News and Events

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Jeffrey Ackermann, Former Colorado PUC Chairman to Join the Center for the New Energy Economy at Colorado State University

The Center for the New Energy Economy (CNEE) at Colorado State University is pleased to announce that Jeff Ackermann, former Chairman of the Colorado Public Utilities Commission, will join the CNEE team on February 15, in the role of Senior Policy Advisor.

“We look forward to working with Jeff during this important time of energy transition,” said CNEE Director Bill Ritter, Jr. “This is a perfect time to have a former regulator of Jeff’s caliber join our staff. Jeff’s deep subject matter expertise will prove crucial in our efforts to help Western States and Western utilities improve regional energy system planning and expand renewable energy and storage resources.”

Read the full press release here.

Biden Administration Tackles Climate Change Early On

In just the first 100 days, President Biden has already introduced a number of sweeping Executive Orders to protect key areas of the environment and take climate action, but will that be enough? WORT producer Kai Producer spoke with Bill Ritter Jr., former Colorado State Governor and director of the Center for the New Energy Economy at Colorado State University.

Listen to the interview here.

CNEE Research Internship Opportunity for Graduate Students

Colorado State University’s Center for the New Energy Economy (CNEE) is seeking a part-time (20 hours per week) paid research intern to join our team. This internship is a unique opportunity for a current graduate student interested in learning about clean energy policy. The successful applicant will work closely with our Research Manager, Assistant Director, CNEE’s expert staff, and other student interns on a variety of projects, including the Advanced Energy Legislation Tracker (AEL Tracker), the State Policy Opportunity Tracker for Clean Energy (SPOT for Clean Energy), and the Clean Energy Legislative Academy.

The full job posting is available here. Interested graduate students are encouraged to apply.

CNEE Releases “Craig, Colorado: Coal Town in Transition” Video Series

The Center for the New Energy Economy today released a series of micro-documentaries— Craig, Colorado, Coal Town in Transition —that provides an up-close look at a rural, Colorado town facing an economic transition away from coal. The four-part series is designed to spark conversations and increase understanding across the urban-rural divide by illustrating the reality of a local community facing the closure of Craig’s two mines and coal power plant within the coming decade. In partnership with Clouds North Films, the series centers local voices and the real-life impacts of policy, drawing connections and detailing choices and consequences of decisions, including how to build an equitable transition for a community of “can do” people. From the coal miner’s daughter and successful entrepreneur, to the mineworker, schoolteacher, and the county official, the subjects of the series all voice their thoughts on their community’s future — from worry to hope. The series encourages viewers to listen to coal country voices and consider how energy policy can shape and drive not only the fate of coal mines and plants but inspire cleaner energy solutions, more effective state decision-making, and community and economic resilience.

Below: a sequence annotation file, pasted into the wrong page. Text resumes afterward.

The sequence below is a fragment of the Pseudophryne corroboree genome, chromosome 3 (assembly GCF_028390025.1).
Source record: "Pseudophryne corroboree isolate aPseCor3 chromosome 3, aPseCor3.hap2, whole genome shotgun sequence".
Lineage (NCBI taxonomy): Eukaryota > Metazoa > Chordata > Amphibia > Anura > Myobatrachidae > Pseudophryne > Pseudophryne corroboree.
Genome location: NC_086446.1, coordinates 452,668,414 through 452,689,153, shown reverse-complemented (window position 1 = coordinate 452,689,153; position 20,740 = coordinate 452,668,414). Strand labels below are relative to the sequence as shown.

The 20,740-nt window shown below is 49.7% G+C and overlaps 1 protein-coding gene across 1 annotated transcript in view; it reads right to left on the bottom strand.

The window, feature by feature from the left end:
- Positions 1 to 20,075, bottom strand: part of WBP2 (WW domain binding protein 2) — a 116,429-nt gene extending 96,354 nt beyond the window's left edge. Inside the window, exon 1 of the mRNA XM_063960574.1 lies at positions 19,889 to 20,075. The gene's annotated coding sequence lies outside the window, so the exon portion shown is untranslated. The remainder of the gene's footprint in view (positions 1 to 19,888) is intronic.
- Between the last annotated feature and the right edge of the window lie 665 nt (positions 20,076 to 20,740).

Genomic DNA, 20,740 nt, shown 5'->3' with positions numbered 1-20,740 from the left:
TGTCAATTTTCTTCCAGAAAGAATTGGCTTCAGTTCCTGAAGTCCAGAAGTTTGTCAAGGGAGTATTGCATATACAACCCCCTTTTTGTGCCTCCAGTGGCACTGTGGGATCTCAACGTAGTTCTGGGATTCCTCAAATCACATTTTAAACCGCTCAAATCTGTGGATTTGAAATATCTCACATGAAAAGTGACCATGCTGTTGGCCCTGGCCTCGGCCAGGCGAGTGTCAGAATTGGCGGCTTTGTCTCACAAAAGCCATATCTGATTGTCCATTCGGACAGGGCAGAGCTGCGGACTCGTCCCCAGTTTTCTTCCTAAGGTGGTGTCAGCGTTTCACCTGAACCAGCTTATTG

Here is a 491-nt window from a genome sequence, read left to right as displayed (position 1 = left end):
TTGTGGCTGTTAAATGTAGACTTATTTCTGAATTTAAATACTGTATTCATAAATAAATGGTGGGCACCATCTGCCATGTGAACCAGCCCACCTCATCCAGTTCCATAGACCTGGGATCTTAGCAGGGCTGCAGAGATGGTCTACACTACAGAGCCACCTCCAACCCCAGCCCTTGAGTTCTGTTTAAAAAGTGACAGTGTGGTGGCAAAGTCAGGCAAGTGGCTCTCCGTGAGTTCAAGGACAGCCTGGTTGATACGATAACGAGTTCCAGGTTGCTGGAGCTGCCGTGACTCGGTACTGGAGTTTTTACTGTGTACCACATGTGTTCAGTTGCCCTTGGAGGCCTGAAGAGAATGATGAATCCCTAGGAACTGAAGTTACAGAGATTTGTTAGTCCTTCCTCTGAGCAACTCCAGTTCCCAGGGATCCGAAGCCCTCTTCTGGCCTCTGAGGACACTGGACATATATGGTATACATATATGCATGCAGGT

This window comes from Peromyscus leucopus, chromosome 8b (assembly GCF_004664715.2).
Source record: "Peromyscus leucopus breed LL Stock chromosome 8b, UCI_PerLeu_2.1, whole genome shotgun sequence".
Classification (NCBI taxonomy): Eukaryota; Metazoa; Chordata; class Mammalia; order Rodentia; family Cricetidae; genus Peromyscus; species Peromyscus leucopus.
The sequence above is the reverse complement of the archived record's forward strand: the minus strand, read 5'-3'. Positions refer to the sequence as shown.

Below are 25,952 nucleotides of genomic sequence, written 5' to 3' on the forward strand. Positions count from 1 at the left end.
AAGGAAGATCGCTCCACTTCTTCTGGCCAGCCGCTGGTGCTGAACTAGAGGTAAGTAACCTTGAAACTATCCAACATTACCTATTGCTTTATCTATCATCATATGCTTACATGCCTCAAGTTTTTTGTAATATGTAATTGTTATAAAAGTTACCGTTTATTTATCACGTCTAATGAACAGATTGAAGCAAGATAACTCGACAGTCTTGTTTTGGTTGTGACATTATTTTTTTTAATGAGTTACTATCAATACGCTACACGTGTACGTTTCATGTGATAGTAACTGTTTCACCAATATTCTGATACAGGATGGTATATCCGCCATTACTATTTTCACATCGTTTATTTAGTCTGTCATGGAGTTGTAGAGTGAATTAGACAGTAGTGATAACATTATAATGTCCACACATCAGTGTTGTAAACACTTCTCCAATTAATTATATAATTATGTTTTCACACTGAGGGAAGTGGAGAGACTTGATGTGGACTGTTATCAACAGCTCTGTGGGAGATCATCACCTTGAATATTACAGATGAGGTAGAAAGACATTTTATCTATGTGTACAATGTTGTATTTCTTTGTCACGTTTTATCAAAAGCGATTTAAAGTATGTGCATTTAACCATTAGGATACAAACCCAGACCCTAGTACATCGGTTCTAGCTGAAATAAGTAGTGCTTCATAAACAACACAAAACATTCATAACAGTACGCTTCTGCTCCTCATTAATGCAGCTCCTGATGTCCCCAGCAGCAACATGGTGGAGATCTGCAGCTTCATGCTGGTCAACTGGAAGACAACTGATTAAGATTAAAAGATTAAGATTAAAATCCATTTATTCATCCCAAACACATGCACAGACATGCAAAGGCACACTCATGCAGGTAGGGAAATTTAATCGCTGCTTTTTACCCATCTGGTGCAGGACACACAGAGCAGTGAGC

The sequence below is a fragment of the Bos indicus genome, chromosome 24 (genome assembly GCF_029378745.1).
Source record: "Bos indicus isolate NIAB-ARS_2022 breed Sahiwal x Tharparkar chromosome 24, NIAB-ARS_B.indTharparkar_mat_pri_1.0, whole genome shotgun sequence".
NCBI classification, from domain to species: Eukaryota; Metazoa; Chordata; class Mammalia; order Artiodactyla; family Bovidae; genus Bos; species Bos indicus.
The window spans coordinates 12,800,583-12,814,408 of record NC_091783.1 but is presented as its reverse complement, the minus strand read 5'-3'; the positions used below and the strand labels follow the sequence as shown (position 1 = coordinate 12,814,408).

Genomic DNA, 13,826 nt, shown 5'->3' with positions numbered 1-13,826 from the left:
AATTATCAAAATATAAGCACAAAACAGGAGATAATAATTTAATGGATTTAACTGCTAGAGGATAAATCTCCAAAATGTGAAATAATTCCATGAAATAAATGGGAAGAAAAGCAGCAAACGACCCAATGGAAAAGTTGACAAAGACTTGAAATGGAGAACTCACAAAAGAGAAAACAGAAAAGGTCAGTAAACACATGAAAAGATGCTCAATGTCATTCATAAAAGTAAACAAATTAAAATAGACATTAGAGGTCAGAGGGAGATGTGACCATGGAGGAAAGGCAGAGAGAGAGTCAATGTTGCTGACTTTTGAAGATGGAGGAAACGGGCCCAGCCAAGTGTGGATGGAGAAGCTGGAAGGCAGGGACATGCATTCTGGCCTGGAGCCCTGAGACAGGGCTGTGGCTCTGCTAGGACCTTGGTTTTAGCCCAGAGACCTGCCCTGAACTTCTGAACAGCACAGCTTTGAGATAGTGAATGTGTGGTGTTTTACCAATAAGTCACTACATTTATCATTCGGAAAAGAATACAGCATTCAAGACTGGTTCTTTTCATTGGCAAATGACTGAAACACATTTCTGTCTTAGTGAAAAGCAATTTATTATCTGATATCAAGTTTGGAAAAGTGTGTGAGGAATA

Watch the series and learn more here: https://cnee.colostate.edu/energytransition

Join Governor Ritter and Other Panelists at Colorado State University’s Virtual International Symposium: A Burning World

Climate change is becoming increasingly difficult to avoid or deny. It has become part of daily life for too many people on every continent. During the past couple of years, the world has seen unprecedented wildfires — from Australia to the Amazon, in the Arctic, and in Central Asia. Last year, Colorado and California also experienced their worst fire seasons on record, causing devastation on a scale never seen before. Changes in climate have not only made forests more susceptible to fire directly, but warmer and drier conditions have increased the vulnerability of many forests to pests and invasive plants which are altering our ecology and leaving forests ever more vulnerable to uncontrollable fires.

Wildfires on the scale we’ve been experiencing pose great risk to human health and cause unprecedented environmental and economic devastation. Air pollutants can spread thousands of miles to contaminate the air we breathe, the water we drink, and the food we eat. This panel will discuss increased wildfire activity, the root causes of climate change, and the cost to human health and society.

Register for the webinar on Feb 24, 2021 12:00 PM Mountain Time

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